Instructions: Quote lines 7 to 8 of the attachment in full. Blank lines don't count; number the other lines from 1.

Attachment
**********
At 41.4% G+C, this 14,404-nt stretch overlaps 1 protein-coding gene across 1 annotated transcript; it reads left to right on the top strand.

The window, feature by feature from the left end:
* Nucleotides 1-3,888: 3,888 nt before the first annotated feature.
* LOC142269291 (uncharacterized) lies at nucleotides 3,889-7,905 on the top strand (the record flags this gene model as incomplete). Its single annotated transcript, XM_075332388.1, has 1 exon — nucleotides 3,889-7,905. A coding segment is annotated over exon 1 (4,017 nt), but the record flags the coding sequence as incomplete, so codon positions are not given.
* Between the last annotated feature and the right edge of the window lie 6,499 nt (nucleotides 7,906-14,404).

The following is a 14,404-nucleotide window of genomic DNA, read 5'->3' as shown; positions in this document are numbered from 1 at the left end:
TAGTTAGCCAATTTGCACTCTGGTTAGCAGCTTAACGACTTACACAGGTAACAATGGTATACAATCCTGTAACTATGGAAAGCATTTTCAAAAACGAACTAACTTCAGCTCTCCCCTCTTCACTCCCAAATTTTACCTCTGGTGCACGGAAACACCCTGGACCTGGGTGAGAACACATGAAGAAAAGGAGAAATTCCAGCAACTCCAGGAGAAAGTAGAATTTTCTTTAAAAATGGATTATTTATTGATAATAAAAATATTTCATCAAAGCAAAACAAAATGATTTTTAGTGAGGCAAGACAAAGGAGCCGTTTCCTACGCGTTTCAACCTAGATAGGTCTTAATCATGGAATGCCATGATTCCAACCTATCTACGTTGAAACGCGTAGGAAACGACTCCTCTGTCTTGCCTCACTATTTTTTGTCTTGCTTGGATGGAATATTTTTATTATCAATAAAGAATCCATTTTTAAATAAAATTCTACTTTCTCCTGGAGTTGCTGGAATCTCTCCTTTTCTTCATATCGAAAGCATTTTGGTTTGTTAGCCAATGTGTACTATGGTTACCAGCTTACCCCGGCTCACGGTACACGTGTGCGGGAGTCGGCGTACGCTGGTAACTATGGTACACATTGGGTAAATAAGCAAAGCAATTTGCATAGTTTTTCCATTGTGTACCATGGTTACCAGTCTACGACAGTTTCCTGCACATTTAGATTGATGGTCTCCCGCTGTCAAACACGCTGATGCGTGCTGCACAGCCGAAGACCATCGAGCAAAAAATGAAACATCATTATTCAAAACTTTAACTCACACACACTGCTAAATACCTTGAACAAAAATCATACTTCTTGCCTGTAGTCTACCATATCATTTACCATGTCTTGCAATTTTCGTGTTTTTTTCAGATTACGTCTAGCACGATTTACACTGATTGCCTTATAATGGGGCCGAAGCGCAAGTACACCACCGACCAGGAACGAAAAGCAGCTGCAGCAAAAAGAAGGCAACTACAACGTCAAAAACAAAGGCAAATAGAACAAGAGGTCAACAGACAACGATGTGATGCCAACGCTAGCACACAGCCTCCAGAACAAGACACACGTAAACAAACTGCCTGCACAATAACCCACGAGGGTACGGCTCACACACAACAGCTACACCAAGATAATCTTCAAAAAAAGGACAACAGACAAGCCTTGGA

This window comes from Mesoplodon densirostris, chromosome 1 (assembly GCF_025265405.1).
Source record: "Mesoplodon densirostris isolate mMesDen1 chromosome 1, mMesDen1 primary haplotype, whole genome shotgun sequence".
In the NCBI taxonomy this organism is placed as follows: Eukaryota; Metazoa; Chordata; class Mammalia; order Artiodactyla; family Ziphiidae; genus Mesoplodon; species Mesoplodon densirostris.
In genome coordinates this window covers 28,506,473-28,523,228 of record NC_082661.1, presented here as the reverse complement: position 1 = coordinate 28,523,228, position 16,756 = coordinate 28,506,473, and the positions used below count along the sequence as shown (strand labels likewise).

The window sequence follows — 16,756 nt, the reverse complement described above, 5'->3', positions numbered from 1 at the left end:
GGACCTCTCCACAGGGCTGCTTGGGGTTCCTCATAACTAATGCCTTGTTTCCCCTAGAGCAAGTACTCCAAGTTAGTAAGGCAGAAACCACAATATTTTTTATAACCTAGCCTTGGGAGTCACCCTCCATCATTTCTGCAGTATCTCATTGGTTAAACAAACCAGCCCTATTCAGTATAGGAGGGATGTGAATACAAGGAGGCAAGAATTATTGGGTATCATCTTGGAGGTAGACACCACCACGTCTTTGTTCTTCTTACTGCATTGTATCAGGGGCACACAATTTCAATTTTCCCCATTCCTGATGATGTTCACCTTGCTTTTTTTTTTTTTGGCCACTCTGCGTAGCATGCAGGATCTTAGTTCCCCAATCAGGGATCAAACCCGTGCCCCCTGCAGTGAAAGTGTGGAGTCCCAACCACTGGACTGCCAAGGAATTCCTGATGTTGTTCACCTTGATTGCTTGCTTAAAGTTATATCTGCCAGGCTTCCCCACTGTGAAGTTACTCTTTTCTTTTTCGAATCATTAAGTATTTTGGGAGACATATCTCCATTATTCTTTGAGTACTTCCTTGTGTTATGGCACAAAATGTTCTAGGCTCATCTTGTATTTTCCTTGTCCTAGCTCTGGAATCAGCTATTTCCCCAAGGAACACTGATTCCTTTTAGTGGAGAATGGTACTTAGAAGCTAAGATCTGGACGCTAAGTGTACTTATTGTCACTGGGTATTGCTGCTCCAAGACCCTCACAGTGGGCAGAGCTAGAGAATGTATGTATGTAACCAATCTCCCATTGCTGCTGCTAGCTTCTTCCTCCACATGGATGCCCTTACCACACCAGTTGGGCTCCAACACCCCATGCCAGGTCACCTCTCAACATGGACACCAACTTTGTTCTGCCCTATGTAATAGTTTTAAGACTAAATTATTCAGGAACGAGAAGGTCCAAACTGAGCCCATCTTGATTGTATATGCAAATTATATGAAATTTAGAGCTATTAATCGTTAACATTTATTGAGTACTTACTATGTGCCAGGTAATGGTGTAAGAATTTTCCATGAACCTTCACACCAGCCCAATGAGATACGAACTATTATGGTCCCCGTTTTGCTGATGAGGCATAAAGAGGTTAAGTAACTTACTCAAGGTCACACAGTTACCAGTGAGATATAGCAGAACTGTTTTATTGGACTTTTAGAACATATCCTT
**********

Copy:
TAGTTAGCCAATTTGCACTCTGGTTAGCAGCTTAACGACTTACACAGGTAACAATGGTATACAATCCTGTAACTATGGAAAGCATTTTCAAAAACGAACTAACTTCAGCTCTCCCCTCTTCACTCCCAAATTTTACCTCTGGTGCACGGAAACACCCTGGACCTGGGTGAGAACACATGAAGAAAAGGAGAAATTCCAGCAACTCCAGGAGAAAGTAGAATTTTCTTTAAAAATGGATTATTTATTGATAATAAAAATATTTCATCAAAGCAAAACAAAATGATTTTTAGTGAGGCAAGACAAAGGAGCCGTTTCCTACGCGTTTCAACCTAGATAGGTCTTAATCATGGAATGCCATGATTCCAACCTATCTACGTTGAAACGCGTAGGAAACGACTCCTCTGTCTTGCCTCACTATTTTTTGTCTTGCTTGGATGGAATATTTTTATTATCAATAAAGAATCCATTTTTAAATAAAATTCTACTTTCTCCTGGAGTTGCTGGAATCTCTCCTTTTCTTCATATCGAAAGCATTTTGGTTTGTTAGCCAATGTGTACTATGGTTACCAGCTTACCCCGGCTCACGGTACACGTGTGCGGGAGTCGGCGTACGCTGGTAACTATGGTACACATTGGGTAAATAAGCAAAGCAATTTGCATAGTTTTTCCATTGTGTACCATGGTTACCAGTCTACGACAGTTTCCTGCACATTTAGATTGATGGTCTCCCGCTGTCAAACACGCTGATGCGTGCTGCACAGCCGAAGACCATCGAGCAAAAAATGAAACATCATTATTCAAAACTTTAACTCACACACACTGCTAAATACCTTGAACAAAAATCATACTTCTTGCCTGTAGTCTACCATATCATTTACCATGTCTTGCAATTTTCGTGTTTTTTTCAGATTACGTCTAGCACGATTTACACTGATTGCCTTATAATGGGGCCGAAGCGCAAGTACACCACCGACCAGGAACGAAAAGCAGCTGCAGCAAAAAGAAGGCAACTACAACGTCAAAAACAAAGGCAAATAGAACAAGAGGTCAACAGACAACGATGTGATGCCAACGCTAGCACACAGCCTCCAGAACAAGACACACGTAAACAAACTGCCTGCACAATAACCCACGAGGGTACGGCTCACACACAACAGCTACACCAAGATAATCTTCAAAAAAAGGACAACAGACAAGCCTTGGA

This window comes from Mesoplodon densirostris, chromosome 1 (assembly GCF_025265405.1).